In Germany, Otfried Höffe has been a leading contributor to debates in moral, legal, political, and social philosophy for close to three decades. Höffe's work (like that of his contemporary, Jürgen Habermas), brings into relief the relevance of these German discussions to their counterparts in English-language circles.
In this book, originally published in Germany in 1990 and expanded since, Höffe proposes an extended and original interpretation of Kant‚ philosophy of law, and social morality. Höffe articulates his reading of Kant in the context of an account of modernity as a "polyphonous project," in which the dominant themes of pluralism and empiricism are countered by the theme of categorically binding moral principles, such as human rights. Paying equal attention to the nuances of Kant's texts and the character of the philosophical issues in their own right, Höffe ends up with a Kantianism that requires, rather than precludes, a moral anthropology and that questions the fashionable juxtaposition of Kant and Aristotle as exemplars of incompatible approaches to ethical and political thought.
About the authors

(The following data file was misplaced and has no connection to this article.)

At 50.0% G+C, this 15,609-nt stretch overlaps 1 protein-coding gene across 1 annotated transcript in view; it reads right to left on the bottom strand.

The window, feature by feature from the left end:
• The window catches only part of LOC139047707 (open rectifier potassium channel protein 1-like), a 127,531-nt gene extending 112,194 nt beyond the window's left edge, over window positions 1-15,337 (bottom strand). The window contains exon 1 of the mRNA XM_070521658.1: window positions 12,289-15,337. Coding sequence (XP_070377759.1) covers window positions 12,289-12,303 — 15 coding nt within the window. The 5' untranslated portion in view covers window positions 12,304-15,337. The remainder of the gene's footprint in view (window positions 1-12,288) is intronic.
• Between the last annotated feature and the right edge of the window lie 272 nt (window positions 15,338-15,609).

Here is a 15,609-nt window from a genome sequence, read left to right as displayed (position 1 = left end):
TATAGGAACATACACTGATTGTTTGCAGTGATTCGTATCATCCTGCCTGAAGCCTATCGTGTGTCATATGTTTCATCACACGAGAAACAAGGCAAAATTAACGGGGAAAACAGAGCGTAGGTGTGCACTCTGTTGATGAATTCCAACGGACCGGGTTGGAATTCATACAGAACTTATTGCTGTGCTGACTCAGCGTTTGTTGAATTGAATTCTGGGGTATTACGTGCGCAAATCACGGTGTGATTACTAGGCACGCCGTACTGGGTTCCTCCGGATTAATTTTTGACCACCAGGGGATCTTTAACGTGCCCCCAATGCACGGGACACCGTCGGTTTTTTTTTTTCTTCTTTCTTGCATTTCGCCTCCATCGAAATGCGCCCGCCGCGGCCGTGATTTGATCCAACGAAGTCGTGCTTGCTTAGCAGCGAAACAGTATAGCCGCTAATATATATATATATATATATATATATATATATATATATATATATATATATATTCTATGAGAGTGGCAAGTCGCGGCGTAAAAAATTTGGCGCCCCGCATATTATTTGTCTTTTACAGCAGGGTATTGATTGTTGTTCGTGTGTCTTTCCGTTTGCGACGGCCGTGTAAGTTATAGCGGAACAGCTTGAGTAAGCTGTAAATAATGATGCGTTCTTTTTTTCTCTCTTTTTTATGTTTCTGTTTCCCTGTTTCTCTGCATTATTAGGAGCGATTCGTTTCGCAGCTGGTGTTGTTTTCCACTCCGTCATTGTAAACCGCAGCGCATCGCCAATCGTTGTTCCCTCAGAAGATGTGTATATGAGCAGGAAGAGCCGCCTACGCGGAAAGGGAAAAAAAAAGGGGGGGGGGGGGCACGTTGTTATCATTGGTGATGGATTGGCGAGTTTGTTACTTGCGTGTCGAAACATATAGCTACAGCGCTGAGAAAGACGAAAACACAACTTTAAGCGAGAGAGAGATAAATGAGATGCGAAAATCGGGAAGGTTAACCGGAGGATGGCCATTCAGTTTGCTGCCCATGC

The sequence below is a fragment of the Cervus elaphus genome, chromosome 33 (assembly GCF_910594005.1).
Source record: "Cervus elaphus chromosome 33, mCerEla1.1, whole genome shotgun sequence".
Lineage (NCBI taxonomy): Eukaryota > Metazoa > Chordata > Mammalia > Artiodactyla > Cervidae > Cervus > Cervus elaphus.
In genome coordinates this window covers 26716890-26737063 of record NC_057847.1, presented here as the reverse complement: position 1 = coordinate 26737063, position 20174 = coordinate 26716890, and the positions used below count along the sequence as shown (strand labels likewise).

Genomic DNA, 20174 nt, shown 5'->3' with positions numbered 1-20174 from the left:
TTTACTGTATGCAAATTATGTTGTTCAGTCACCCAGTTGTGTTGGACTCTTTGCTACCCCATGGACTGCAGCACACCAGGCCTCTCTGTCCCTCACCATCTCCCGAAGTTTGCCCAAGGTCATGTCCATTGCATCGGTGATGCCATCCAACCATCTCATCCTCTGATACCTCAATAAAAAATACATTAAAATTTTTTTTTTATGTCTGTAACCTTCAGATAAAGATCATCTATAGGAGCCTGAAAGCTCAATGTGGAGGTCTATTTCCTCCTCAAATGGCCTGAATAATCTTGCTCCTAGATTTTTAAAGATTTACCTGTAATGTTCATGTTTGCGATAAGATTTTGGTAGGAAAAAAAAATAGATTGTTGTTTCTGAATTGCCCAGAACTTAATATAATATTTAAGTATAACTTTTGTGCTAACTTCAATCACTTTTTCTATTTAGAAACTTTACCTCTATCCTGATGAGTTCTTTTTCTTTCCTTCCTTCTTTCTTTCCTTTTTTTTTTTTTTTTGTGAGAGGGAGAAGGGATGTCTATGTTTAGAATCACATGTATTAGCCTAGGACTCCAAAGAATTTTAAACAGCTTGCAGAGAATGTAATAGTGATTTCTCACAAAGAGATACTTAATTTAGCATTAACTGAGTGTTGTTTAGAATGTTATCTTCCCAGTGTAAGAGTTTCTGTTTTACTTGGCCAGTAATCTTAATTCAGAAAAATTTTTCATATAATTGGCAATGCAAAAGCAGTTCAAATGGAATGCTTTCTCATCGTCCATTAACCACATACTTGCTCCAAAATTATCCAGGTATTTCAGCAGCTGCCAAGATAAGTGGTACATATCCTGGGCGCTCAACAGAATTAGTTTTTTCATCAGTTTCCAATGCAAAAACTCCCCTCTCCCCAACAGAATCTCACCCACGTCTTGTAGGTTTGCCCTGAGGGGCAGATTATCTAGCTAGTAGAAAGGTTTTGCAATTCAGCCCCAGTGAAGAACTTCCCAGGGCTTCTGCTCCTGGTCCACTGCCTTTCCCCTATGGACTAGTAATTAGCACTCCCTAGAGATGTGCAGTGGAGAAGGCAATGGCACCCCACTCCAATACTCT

Otfried Höffe is Professor Philosophy Emeritus at the Eberhard Karls University in Tübingen, Germany and director of the Research Center for Political Philosophy.
Mark Migotti is Professor of Philosophy at the University of Calgary.
“Kantian theories of law and politics are not well understood in English-language philosophy, which has tended to ignore Kant’s actual writings on these topics in favor of his more foundational ethical works, from which philosophers often draw erroneous inferences about what the ‘Kantian’ view must be on issues of applied ethics and political philosophy. Höffe’s book is a much-needed presentation of a contemporary Kantian position by a leading German philosopher of law, containing a thoughtful critical response to the positions of Rawls and Habermas. Migotti’s translation is smooth, accurate, and a scholarly achievement all by itself.”
—Allen Wood, Stanford University
“The book offers a highly interesting critical reinterpretation and defense of Kant’s doctrine of right.”
—Lars Vinx, Ethics